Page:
By Diane Gottsman
1. When you drop off your child at his classroom, give him a hug and a kiss, tell him you will see him after school and leave! A crying child will stop crying about 14 seconds after mom leaves the room. It is difficult for a teacher to take control with mom attached to her shoulder. Multiply that by 20 moms and you've got the picture. That also includes having a powwow with other moms outside the classroom door.
- Teacher's response: "All right, Mom and Dad, class is about to begin. Please help your child by getting on with your day. Good-bye."
2. Drop off time is not the time for an impromptu conference. If there is a question or concern, schedule a time when you can visit the teacher or call and request a meeting.
- Teacher's advice: Don't feel compelled to engage in a mini conference every time you see the teacher. Simply say, "Good morning."
3. Don't arrive at the classroom early and expect to drop off your child. This is the time that teachers use to prepare and deal with last minute details for the upcoming day.
- Teacher's advice: "Good morning, Mrs. Smith. Good morning, Jimmy. Please go to morning care and I will see you very soon."
4. Be informed. Check your child's book bag daily and make sure to keep up with homework assignments, library books, special events, extracurricular activities and picture day.
5. Bite your tongue. Conversations between you and your child's teacher should be confidential. If you are unhappy with the teacher, go through the appropriate channels. Do not get other parents involved.
- Teacher's advice: "I have heard from other parents that you have a concern. I'd very much like to resolve the conflict. In the future, would you please come directly to me?"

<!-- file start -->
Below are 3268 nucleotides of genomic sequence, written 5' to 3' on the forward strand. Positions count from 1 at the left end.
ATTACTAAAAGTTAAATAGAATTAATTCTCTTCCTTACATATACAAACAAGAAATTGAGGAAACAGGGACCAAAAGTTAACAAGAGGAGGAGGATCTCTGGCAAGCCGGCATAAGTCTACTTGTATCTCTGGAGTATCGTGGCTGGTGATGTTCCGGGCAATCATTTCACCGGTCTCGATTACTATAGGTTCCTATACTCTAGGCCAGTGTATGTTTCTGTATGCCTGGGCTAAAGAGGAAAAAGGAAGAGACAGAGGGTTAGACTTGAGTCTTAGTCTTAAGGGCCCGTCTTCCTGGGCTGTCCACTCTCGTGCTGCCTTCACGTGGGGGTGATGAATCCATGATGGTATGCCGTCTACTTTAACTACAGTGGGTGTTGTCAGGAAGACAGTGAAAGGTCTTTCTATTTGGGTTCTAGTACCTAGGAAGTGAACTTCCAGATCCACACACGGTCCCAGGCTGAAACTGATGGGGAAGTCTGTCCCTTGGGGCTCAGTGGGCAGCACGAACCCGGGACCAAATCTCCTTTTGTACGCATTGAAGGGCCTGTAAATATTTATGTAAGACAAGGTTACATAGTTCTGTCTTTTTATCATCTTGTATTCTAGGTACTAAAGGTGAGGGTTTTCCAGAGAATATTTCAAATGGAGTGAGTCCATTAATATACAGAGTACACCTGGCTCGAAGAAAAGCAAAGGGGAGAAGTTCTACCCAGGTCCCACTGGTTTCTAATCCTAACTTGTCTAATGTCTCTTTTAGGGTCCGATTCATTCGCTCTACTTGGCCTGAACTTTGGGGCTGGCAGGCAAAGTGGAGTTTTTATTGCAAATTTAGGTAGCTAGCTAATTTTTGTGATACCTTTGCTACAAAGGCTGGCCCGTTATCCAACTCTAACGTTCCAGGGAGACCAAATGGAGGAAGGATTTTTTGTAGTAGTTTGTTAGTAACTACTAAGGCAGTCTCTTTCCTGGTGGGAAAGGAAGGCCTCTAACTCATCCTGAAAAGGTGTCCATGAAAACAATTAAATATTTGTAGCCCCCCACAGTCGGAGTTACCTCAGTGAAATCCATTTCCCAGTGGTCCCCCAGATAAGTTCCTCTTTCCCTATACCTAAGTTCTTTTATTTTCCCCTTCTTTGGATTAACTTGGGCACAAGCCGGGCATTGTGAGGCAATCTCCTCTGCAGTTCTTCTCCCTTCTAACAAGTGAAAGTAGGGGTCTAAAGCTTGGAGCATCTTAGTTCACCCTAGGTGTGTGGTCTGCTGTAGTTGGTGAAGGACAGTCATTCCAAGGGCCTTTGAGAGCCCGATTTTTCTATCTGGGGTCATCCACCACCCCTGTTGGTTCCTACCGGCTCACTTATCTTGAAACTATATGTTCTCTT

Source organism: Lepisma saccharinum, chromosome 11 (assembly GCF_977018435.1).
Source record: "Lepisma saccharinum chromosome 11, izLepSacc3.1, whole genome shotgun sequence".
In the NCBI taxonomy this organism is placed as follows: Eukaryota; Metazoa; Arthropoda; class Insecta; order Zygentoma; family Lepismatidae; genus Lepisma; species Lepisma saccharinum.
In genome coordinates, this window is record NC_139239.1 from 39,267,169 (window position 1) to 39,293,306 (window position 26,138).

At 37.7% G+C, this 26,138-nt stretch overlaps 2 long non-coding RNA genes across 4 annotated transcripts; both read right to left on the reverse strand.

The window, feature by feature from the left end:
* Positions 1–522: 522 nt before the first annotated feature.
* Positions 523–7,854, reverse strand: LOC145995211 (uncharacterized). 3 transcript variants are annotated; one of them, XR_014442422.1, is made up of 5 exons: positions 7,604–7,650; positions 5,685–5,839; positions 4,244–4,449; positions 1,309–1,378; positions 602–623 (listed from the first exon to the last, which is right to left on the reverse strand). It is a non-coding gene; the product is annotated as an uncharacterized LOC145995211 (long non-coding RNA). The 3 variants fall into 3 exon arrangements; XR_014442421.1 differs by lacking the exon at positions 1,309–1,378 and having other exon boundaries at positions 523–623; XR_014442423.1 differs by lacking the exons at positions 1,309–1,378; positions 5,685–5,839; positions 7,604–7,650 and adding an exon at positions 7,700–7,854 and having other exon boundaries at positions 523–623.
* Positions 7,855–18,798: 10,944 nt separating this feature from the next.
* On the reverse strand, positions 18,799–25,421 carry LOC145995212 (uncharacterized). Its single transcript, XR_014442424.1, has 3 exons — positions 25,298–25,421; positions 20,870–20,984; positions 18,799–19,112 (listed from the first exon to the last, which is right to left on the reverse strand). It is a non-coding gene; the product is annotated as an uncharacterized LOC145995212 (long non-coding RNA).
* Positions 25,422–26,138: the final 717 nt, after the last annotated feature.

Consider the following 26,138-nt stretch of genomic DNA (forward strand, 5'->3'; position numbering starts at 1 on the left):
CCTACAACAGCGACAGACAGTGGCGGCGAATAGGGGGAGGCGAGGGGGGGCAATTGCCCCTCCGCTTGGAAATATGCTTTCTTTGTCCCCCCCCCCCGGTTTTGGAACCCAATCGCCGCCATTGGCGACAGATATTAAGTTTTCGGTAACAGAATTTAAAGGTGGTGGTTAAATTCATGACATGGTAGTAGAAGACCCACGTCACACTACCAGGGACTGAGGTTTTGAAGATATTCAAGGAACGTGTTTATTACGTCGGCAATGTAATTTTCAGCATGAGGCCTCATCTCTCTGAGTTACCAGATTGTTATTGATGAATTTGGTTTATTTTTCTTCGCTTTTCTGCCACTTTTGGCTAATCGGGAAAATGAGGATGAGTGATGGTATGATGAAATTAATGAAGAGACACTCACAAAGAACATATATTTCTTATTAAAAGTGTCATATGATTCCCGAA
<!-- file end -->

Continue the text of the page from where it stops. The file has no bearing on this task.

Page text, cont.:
6. Don't make comments about the teacher in front of your child. Modeling respect starts at home and it does not bode well for a child to hear their mom or dad discrediting the teacher.
- Teacher's advice: Be mindful of the power you wield. Never, under any circumstances, berate, belittle or name call. It can make a lasting impression on the student.
7. Be open-minded. If the teacher sends a note home stating that your little Suzie walloped little Arnold in the stomach, don't jump to the conclusion that the teacher hates your child or that perhaps the note was sent home in the wrong book bag. Talk with your child and follow up with the teacher.
- Teacher's advice: Be mindful of your tone. If you are feeling defensive, it will show in your voice.
8. Schedule family vacations during school vacation time. It's hard to understand why the necessary trip to Lego Land wasn't planned during the three months off rather than the first week of school.
- Teacher's advice:If you must go on vacation during school days, talk with your child's teacher about how your student will handle the missed schoolwork.
9. Don't hand out birthday invitations at school to only a select few students. Be considerate of young, tender feelings by using the mail.
- Teacher's advice: Resist any temptation to invite the teacher. The consensus is that it puts teachers in an uncomfortable position. Teachers spend a lot of time in the classroom and relish the time they have with their own friends and family.
10. Observe the snack policy. If the classroom policy prohibits sugary, sticky snacks, do not bring Krispy Kreme™ doughnuts and grape Kool-Aid.™ There is a reason for healthy snacks and your child's teacher appreciates your cooperation.
Children idolize teachers and look to them as role models. We are all blessed to have competent, caring teachers who are willing to share their time and experience with our most valuable assets. Teaching our children to respect authority is a lifelong lesson that serves everyone's best interests.
Diane Gottsman is a nationally recognized etiquette and protocol expert who leads age-appropriate etiquette programs for children as well as adults striving to fine-tune their skills. She has a master's degree in sociology/education. For more information, check out www.protocolschooloftexas.com, or read previous Everyday Etiquette columns at Etiquette Archives